ASSOCIATION OF UNIVERSITY PROFESSORS,
OF REGENTS OF THE UNIVERSITY OF NEBRASKA, APPELLANT, UNIVERSITY OF NEBRASKA AT
OMAHA COLLEGE OF BUSINESS ADMINISTRATION FACULTY ASSOCIATION, INTERVENOR-APPELLANT.
June 5, 1979, No. 42214.
1. Court of Industrial Relations: Labor and
Labor Relations: Colleges and Universities. The Court of Industrial Relations
may acquire jurisdiction of an industrial dispute between the Board of Regents
2. ____: ____: ____. Under the facts in this
case a bargaining unit consisting of employees holding academic rank and
administratively assigned to the
3. ____: ____: ____. Department chairmen are
properly included in bargaining units of faculty employees where their powers
are effectively diffused among the department faculty pursuant to the principle
4. Court of Industrial Relations: Evidence:
Appeal and Error. An order of the Court of Industrial Relations that is
supported by substantial evidence and is not arbitrary or capricious will not be
disturbed on appeal.
5. Court of Industrial Relations:
Intervention. An intervenor in a proceeding before the Court of Industrial
Relations may be required to make a reasonable showing of interest in support of
Appeal from the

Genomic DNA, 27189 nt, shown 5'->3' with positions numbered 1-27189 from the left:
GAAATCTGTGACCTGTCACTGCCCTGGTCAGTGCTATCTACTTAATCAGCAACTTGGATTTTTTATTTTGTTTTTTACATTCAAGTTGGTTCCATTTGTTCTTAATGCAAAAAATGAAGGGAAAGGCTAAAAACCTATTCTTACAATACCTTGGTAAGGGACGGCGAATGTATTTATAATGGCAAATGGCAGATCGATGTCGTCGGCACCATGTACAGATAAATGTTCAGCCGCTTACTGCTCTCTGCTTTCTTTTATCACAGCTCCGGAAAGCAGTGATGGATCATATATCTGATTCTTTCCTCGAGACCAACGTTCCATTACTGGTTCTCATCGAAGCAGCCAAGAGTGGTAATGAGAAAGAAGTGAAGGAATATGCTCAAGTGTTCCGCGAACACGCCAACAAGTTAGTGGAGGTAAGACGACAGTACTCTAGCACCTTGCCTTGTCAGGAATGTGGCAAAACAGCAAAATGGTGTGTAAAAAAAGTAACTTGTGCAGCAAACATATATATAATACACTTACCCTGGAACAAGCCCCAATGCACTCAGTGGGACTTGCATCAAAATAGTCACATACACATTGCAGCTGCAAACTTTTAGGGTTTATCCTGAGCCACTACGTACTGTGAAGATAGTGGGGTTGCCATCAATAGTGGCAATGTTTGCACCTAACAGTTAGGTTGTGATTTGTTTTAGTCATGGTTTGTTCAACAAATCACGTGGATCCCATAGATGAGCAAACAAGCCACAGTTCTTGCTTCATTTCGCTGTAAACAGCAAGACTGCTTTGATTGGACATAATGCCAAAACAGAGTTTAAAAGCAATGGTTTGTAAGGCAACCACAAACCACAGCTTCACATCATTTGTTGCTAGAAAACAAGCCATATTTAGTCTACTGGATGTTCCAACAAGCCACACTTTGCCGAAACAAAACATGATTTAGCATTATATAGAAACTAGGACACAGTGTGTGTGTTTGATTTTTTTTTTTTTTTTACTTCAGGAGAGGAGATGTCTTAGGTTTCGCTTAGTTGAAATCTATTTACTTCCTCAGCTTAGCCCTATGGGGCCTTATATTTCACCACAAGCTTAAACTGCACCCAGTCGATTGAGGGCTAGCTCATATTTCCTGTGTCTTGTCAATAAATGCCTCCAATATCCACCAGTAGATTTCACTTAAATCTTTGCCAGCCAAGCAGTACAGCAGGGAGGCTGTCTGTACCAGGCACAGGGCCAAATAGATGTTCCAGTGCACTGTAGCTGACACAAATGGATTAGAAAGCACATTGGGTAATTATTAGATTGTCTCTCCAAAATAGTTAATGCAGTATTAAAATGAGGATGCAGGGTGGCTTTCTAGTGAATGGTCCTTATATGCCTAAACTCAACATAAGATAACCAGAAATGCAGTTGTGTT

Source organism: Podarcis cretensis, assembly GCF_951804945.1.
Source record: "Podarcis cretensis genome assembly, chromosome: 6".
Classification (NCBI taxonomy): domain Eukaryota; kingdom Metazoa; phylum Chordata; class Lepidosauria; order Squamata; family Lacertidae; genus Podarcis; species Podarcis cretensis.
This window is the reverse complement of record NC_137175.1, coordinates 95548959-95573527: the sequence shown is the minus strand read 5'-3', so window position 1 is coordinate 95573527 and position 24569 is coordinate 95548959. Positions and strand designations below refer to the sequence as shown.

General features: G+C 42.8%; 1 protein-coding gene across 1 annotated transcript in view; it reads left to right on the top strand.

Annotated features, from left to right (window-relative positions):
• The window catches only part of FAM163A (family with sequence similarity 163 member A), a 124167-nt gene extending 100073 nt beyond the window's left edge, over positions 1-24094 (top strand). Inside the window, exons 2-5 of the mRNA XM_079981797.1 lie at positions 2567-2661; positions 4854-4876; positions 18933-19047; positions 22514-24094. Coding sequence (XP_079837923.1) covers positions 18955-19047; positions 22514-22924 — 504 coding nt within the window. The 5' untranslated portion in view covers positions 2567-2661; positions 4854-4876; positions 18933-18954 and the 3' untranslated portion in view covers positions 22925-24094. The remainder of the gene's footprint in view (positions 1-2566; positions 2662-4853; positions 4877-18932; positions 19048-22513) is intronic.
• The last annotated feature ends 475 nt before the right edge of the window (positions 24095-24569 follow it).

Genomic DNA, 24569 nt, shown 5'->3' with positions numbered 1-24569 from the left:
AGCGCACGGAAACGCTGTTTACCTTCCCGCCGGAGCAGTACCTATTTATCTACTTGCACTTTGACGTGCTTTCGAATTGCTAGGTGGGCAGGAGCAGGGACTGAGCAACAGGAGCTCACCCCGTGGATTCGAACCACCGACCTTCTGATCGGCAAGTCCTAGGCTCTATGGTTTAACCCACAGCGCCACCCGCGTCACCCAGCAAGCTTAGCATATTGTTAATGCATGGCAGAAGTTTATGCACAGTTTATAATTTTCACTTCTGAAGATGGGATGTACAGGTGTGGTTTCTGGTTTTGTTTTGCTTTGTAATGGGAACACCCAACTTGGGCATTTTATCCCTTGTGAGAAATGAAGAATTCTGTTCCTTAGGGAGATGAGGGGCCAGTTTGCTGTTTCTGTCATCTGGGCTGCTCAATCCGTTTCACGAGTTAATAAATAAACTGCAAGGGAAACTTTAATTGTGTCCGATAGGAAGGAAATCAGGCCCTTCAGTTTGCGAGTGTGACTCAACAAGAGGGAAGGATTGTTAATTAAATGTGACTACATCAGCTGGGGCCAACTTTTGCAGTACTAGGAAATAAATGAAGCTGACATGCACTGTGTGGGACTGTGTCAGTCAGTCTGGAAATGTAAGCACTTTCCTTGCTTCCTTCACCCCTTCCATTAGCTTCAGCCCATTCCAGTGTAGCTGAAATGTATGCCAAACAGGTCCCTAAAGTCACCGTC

L. Bruce Wright of Cline, Williams, Wright,
Johnson & Oldfather, for appellant. William E. Pfeiffer of Spielhagen,
Pfeiffer, Miller & Moore, Associates, for intervenor-appellant.
David J. Cullan of Cullan, Cullan & Morrison, for appellee.
Heard before KRIVOSHA, C. J., BOSLAUGH,
MCCOWN, BRODKEY, WHITE, and HASTINGS, JJ.
The Board of
Regents of the University of Nebraska (Regents) appeals from an order of the
Court of Industrial Relations (CIR) finding and determining that all full time
A-line faculty employed by the University of Nebraska at Omaha, including
counselors, librarians, and assistant instructors, but excluding intercollegiate
athletic coaches and trainers, all persons holding rank of associate or
assistant dean or higher, as well as those specific individuals excluded by
stipulation as having management duties, constitute an appropriate bargaining
unit for collective bargaining purposes. The
contend that the CIR has no jurisdiction over industrial disputes between the
Regents and their employees; that the bargaining unit is inappropriate because
it includes only employees administratively assigned to the University of